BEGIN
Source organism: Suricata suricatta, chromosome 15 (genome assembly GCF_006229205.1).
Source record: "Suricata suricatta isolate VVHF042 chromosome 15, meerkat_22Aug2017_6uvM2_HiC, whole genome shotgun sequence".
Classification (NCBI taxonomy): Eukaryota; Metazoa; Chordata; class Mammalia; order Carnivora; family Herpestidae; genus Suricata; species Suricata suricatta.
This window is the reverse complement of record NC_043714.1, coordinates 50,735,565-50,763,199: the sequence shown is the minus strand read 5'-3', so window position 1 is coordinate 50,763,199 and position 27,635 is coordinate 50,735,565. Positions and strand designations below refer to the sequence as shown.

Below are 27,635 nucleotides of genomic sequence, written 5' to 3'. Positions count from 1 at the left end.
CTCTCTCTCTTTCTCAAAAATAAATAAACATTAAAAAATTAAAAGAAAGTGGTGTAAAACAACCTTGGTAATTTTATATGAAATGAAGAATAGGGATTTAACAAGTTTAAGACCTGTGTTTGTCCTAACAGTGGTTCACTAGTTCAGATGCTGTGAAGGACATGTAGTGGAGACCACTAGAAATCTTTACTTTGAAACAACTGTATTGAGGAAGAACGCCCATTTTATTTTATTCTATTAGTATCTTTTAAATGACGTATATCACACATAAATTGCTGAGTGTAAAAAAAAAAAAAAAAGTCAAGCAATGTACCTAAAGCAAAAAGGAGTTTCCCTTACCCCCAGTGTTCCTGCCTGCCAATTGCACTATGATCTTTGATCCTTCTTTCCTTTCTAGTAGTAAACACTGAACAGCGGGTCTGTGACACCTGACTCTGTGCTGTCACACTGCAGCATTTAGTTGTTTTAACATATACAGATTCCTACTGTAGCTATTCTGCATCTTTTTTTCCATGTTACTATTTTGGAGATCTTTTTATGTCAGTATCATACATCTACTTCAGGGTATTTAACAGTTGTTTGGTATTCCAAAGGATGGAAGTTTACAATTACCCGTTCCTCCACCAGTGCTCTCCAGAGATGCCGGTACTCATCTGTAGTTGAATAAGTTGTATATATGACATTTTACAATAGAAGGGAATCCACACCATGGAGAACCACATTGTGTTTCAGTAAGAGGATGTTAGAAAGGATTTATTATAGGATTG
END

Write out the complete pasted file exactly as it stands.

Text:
Source organism: Suricata suricatta, chromosome 15 (genome assembly GCF_006229205.1).
Source record: "Suricata suricatta isolate VVHF042 chromosome 15, meerkat_22Aug2017_6uvM2_HiC, whole genome shotgun sequence".
Classification (NCBI taxonomy): Eukaryota; Metazoa; Chordata; class Mammalia; order Carnivora; family Herpestidae; genus Suricata; species Suricata suricatta.
This window is the reverse complement of record NC_043714.1, coordinates 50,735,565-50,763,199: the sequence shown is the minus strand read 5'-3', so window position 1 is coordinate 50,763,199 and position 27,635 is coordinate 50,735,565. Positions and strand designations below refer to the sequence as shown.

Below are 27,635 nucleotides of genomic sequence, written 5' to 3'. Positions count from 1 at the left end.
CTCTCTCTCTTTCTCAAAAATAAATAAACATTAAAAAATTAAAAGAAAGTGGTGTAAAACAACCTTGGTAATTTTATATGAAATGAAGAATAGGGATTTAACAAGTTTAAGACCTGTGTTTGTCCTAACAGTGGTTCACTAGTTCAGATGCTGTGAAGGACATGTAGTGGAGACCACTAGAAATCTTTACTTTGAAACAACTGTATTGAGGAAGAACGCCCATTTTATTTTATTCTATTAGTATCTTTTAAATGACGTATATCACACATAAATTGCTGAGTGTAAAAAAAAAAAAAAAAGTCAAGCAATGTACCTAAAGCAAAAAGGAGTTTCCCTTACCCCCAGTGTTCCTGCCTGCCAATTGCACTATGATCTTTGATCCTTCTTTCCTTTCTAGTAGTAAACACTGAACAGCGGGTCTGTGACACCTGACTCTGTGCTGTCACACTGCAGCATTTAGTTGTTTTAACATATACAGATTCCTACTGTAGCTATTCTGCATCTTTTTTTCCATGTTACTATTTTGGAGATCTTTTTATGTCAGTATCATACATCTACTTCAGGGTATTTAACAGTTGTTTGGTATTCCAAAGGATGGAAGTTTACAATTACCCGTTCCTCCACCAGTGCTCTCCAGAGATGCCGGTACTCATCTGTAGTTGAATAAGTTGTATATATGACATTTTACAATAGAAGGGAATCCACACCATGGAGAACCACATTGTGTTTCAGTAAGAGGATGTTAGAAAGGATTTATTATAGGATTG